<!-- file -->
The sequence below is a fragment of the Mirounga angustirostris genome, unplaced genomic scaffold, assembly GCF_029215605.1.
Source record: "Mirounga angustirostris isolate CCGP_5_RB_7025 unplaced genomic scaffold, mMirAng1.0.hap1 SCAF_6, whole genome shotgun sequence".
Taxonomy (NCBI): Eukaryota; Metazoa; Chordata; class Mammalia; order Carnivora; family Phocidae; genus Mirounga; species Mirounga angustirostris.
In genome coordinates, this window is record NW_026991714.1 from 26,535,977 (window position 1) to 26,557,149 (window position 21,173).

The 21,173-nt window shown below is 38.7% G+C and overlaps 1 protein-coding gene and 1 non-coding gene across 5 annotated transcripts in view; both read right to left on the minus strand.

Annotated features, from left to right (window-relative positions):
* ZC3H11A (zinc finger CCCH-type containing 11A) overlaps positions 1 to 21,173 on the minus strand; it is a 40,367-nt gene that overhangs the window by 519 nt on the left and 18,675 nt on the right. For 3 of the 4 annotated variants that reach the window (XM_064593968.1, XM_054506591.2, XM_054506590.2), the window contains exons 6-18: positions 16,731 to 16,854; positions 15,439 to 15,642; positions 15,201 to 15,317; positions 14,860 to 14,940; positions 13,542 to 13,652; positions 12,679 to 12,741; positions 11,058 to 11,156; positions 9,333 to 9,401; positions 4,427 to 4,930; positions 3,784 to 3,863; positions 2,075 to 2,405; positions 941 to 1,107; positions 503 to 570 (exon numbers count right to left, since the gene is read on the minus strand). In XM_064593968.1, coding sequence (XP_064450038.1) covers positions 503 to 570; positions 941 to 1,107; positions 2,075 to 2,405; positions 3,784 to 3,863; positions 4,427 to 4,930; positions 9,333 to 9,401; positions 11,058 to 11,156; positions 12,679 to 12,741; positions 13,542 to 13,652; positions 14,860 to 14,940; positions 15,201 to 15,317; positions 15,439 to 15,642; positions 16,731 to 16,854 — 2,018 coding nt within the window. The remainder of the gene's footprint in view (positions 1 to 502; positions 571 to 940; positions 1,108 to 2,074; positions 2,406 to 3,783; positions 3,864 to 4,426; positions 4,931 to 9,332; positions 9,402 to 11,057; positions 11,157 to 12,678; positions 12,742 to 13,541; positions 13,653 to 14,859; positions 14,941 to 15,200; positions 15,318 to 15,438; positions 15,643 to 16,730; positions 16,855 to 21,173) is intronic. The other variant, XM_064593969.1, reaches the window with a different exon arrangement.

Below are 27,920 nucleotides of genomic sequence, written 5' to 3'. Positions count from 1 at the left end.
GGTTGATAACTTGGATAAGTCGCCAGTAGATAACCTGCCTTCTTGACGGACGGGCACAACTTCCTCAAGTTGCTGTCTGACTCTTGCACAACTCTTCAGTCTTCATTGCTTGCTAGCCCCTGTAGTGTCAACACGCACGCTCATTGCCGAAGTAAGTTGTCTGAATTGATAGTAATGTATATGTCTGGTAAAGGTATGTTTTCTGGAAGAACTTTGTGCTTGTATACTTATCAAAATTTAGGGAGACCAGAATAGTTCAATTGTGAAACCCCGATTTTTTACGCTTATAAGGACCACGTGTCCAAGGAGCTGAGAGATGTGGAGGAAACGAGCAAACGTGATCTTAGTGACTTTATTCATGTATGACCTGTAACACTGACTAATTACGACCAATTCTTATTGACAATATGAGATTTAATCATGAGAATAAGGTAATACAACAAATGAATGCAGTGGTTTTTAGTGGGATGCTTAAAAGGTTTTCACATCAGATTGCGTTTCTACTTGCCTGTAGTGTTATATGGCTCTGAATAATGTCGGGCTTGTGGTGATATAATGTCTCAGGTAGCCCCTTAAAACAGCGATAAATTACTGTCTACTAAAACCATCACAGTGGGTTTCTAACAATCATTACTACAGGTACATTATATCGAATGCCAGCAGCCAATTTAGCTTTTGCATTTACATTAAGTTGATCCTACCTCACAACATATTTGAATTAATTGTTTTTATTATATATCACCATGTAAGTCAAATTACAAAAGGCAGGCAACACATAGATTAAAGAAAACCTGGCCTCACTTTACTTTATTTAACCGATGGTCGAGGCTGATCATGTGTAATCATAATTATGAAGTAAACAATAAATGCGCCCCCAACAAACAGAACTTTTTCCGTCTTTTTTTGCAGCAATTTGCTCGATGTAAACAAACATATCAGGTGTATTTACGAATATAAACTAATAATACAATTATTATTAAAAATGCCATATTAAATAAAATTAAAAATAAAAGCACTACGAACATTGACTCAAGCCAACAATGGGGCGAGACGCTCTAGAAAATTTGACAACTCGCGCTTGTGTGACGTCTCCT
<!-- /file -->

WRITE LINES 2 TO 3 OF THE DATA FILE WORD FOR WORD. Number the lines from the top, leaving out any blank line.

Source record: "Mirounga angustirostris isolate CCGP_5_RB_7025 unplaced genomic scaffold, mMirAng1.0.hap1 SCAF_6, whole genome shotgun sequence".
Taxonomy (NCBI): Eukaryota; Metazoa; Chordata; class Mammalia; order Carnivora; family Phocidae; genus Mirounga; species Mirounga angustirostris.